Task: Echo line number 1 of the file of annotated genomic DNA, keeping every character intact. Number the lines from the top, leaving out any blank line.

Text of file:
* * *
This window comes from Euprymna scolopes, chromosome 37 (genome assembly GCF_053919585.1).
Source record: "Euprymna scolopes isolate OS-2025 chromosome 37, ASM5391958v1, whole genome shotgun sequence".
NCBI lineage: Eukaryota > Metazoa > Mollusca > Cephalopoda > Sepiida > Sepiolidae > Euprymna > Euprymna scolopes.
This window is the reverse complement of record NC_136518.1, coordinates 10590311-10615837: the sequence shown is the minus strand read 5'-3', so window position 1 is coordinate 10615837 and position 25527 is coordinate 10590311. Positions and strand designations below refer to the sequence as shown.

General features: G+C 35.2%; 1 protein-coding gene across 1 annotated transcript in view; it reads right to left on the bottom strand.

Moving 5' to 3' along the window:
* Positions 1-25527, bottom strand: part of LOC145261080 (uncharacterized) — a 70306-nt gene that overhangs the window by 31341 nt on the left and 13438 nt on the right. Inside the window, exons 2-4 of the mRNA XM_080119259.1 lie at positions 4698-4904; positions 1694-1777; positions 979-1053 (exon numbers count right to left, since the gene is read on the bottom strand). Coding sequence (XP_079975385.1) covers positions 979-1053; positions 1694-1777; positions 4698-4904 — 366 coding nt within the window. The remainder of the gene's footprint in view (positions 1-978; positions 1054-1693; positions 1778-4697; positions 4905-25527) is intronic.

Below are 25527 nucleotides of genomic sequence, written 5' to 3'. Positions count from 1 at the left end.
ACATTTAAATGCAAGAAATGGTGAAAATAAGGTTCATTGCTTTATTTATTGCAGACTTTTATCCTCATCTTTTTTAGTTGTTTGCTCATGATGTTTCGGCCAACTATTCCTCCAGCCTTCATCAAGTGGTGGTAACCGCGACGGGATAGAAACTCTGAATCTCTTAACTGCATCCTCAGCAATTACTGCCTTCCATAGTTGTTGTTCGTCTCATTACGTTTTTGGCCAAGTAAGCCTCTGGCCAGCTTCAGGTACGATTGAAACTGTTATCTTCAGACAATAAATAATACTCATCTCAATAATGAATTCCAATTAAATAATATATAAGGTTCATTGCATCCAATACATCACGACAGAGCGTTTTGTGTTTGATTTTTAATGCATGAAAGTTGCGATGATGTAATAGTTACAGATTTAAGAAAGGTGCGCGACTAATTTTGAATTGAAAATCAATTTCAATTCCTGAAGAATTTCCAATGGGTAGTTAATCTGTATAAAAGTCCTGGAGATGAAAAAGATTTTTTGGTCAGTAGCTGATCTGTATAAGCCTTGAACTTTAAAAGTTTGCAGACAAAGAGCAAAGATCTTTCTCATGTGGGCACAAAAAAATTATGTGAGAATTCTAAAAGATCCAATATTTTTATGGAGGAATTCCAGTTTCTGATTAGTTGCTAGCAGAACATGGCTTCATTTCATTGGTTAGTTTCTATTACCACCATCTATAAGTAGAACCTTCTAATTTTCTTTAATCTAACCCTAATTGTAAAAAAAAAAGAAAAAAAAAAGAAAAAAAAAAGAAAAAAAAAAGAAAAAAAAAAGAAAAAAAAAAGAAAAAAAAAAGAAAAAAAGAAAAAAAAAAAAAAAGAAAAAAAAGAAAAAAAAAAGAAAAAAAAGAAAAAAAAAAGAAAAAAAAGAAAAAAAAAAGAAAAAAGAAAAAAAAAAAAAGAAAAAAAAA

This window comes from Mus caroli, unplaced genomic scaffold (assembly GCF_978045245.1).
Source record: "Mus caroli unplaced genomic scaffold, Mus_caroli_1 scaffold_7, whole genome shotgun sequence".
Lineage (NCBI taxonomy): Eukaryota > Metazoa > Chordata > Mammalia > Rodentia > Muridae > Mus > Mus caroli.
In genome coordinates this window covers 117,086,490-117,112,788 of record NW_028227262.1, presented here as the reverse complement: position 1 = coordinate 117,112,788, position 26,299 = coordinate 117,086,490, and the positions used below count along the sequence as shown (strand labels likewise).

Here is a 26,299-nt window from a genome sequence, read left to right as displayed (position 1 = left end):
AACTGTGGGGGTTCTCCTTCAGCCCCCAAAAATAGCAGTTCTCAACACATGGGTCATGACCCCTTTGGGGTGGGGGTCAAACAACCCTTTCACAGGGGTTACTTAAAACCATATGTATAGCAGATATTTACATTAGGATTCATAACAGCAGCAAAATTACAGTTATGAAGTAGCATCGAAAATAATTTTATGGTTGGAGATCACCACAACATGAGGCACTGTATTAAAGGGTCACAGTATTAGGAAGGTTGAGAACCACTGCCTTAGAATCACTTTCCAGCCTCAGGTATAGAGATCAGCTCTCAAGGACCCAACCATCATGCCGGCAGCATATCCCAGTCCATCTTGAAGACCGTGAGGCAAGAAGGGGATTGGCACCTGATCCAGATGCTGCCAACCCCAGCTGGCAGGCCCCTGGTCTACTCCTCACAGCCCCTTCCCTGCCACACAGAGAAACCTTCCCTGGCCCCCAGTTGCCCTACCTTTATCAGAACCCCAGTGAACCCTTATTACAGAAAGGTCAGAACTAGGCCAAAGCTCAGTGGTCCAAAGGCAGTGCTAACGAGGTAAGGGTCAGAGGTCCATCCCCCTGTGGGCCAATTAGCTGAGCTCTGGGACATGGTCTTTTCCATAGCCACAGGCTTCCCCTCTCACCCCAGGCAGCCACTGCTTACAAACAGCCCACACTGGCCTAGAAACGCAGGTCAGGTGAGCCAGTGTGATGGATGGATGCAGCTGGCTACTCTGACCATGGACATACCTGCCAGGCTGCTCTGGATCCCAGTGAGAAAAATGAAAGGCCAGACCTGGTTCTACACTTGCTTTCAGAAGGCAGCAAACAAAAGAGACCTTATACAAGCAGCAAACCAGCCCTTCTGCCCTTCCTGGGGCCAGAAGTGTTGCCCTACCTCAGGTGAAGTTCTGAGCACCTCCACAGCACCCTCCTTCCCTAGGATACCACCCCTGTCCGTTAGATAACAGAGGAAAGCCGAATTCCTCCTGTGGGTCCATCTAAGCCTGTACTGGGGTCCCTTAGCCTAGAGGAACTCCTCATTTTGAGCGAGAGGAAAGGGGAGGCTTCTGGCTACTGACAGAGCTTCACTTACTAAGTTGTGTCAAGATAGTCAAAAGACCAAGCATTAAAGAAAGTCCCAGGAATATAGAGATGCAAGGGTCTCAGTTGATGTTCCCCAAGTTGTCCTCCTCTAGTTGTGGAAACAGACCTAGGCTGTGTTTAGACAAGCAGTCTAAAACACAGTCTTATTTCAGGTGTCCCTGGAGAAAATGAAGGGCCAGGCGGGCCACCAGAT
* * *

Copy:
This window comes from Euprymna scolopes, chromosome 37 (genome assembly GCF_053919585.1).